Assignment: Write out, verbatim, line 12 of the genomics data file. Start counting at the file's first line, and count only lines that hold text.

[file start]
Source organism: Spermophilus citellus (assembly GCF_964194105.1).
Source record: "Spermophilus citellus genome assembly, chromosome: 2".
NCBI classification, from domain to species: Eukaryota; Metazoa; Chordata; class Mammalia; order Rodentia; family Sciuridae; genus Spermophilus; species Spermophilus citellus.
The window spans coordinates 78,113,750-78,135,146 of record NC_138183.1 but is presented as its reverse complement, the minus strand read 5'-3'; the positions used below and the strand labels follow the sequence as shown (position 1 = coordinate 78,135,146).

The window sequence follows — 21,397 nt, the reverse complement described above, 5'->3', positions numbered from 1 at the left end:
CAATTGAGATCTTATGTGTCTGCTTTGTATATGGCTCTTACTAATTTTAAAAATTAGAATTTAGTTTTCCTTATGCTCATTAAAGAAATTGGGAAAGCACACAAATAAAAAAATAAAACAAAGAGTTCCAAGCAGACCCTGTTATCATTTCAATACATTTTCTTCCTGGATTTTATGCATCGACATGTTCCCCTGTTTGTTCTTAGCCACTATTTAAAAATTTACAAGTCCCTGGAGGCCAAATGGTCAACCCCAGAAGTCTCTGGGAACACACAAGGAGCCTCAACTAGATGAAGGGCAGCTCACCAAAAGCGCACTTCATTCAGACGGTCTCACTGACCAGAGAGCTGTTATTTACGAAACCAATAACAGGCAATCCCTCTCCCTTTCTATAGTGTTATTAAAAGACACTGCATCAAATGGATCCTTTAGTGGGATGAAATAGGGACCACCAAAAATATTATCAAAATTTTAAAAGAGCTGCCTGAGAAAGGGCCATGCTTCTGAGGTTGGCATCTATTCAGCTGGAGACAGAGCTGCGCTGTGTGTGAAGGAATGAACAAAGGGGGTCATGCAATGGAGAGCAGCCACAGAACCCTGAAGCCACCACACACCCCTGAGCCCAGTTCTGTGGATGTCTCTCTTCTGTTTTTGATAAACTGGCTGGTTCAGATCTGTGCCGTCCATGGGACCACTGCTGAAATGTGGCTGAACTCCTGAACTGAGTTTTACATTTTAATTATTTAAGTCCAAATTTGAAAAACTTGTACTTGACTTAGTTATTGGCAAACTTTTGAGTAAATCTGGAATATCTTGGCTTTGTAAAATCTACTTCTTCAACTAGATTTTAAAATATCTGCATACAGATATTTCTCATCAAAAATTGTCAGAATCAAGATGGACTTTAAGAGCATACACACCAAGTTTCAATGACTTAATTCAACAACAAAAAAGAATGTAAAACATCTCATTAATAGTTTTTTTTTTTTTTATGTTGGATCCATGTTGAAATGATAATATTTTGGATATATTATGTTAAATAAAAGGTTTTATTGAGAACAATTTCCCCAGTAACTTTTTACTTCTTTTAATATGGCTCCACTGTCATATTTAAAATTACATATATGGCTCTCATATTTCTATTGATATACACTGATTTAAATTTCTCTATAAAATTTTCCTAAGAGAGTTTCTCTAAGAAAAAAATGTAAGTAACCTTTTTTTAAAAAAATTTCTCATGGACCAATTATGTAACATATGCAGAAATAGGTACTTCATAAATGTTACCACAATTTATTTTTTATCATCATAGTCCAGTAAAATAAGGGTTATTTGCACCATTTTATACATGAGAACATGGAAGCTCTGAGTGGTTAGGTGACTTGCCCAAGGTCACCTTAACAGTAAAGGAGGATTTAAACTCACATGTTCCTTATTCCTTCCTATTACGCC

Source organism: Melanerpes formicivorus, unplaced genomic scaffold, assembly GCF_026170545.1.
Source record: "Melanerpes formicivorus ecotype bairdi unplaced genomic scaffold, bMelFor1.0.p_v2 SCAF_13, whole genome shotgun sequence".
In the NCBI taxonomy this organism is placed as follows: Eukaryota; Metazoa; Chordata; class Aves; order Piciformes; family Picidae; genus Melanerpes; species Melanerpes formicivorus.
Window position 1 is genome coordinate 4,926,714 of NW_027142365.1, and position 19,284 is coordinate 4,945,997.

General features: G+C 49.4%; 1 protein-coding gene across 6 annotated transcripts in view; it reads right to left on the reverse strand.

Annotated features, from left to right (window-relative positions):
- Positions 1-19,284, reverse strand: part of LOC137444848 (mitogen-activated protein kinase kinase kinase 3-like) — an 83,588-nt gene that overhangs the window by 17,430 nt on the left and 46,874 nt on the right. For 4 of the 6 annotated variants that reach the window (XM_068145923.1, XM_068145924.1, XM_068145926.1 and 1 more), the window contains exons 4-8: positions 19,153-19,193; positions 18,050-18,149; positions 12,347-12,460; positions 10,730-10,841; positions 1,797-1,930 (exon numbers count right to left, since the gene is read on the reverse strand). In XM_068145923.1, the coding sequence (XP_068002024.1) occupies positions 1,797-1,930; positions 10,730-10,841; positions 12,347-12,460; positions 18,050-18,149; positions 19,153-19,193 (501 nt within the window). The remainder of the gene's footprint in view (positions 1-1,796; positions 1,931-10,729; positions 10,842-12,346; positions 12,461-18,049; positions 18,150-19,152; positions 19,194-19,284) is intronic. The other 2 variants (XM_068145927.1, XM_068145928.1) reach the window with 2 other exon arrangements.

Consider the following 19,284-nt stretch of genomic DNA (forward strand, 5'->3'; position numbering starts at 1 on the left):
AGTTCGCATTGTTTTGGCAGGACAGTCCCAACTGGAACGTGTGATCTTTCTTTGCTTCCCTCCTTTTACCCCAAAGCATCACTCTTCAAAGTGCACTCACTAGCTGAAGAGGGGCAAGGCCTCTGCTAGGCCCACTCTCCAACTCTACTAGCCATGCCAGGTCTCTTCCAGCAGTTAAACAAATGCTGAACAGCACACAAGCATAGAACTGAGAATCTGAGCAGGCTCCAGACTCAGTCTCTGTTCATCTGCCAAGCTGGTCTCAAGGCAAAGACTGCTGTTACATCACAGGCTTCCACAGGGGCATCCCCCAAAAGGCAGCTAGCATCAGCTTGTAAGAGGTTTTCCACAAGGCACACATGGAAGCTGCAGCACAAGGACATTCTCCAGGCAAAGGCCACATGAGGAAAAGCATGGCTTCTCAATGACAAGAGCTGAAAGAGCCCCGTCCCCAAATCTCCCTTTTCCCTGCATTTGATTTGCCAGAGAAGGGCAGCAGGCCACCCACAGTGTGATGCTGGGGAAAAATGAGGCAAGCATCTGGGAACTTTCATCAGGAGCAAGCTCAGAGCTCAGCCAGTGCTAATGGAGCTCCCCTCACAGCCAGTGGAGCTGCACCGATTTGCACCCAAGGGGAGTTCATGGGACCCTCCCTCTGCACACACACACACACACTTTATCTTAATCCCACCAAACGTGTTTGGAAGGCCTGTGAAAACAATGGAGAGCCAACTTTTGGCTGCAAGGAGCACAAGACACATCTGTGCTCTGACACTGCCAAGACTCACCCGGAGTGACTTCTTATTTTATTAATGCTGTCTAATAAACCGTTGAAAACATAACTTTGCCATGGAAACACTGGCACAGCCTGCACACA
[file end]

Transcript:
Annotated features, from left to right (window-relative positions):